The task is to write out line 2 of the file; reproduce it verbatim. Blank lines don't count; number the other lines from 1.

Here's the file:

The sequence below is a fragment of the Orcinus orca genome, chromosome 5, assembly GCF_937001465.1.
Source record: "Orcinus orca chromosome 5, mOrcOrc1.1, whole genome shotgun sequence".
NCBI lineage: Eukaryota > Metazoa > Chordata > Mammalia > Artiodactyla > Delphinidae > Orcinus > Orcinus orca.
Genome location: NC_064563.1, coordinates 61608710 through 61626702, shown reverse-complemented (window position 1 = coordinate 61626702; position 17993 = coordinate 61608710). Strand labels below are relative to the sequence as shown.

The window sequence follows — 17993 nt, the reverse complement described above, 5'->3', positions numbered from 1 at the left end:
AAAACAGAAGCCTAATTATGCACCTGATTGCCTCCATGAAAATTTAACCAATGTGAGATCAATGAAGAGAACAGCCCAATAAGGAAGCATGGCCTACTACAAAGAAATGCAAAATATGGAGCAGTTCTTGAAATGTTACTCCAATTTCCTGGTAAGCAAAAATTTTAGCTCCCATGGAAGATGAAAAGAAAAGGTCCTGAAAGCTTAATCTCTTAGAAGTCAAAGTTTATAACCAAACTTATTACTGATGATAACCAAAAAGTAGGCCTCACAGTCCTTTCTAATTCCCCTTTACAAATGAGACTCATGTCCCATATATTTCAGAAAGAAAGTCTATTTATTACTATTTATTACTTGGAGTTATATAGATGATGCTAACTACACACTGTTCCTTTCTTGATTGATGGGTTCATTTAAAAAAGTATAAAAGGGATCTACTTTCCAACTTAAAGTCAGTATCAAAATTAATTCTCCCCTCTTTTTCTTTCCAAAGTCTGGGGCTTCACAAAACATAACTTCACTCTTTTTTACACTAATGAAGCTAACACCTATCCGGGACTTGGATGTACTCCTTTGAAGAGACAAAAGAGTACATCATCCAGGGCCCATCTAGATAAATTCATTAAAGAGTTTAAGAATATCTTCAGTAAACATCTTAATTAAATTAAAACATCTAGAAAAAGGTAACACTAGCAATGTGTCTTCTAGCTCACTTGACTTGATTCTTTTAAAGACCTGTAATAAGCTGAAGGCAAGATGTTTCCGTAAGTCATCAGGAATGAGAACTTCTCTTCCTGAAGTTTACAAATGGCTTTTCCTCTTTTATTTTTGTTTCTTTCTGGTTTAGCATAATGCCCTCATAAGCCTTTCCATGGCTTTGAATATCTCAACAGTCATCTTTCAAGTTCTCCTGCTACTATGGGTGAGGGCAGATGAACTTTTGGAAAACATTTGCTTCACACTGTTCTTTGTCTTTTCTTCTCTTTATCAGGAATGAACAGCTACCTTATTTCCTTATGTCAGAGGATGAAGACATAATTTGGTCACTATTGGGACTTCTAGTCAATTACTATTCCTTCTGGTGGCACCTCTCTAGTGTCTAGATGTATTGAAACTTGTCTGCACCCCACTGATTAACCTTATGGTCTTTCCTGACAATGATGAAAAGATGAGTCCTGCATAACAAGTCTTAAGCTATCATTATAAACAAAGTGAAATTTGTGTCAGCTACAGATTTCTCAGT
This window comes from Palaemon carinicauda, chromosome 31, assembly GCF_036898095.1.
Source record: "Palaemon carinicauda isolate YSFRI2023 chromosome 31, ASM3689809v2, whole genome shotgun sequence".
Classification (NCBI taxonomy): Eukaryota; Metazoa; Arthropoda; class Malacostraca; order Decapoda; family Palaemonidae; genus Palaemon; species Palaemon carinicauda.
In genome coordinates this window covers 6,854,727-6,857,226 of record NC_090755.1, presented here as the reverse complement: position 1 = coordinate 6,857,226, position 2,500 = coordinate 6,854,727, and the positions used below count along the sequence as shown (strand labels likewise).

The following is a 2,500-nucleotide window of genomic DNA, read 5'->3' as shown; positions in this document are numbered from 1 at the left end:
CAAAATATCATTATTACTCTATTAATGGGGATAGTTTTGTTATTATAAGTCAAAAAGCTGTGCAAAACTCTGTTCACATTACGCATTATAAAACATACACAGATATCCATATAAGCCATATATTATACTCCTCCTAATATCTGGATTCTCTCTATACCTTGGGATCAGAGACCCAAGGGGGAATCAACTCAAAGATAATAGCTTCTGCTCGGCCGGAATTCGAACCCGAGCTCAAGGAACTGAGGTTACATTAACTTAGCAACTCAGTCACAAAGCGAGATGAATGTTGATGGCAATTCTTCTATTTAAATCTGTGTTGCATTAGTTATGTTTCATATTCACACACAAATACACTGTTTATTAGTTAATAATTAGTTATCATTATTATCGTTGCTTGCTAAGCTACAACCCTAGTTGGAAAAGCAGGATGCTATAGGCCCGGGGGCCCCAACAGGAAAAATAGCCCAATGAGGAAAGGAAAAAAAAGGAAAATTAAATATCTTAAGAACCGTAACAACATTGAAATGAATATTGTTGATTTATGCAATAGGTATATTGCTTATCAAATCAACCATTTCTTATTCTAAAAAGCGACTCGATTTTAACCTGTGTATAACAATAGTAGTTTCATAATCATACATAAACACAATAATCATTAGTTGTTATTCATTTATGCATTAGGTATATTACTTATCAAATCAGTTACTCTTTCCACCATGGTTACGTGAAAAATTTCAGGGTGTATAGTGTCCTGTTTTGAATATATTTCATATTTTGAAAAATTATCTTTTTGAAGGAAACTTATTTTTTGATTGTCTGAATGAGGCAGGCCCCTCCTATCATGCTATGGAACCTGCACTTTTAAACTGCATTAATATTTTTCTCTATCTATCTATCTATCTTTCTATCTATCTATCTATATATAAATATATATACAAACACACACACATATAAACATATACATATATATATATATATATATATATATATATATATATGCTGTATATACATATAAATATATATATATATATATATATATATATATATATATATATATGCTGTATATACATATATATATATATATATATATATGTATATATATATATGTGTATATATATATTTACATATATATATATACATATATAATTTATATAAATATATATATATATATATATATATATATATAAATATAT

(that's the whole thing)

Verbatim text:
Source record: "Orcinus orca chromosome 5, mOrcOrc1.1, whole genome shotgun sequence".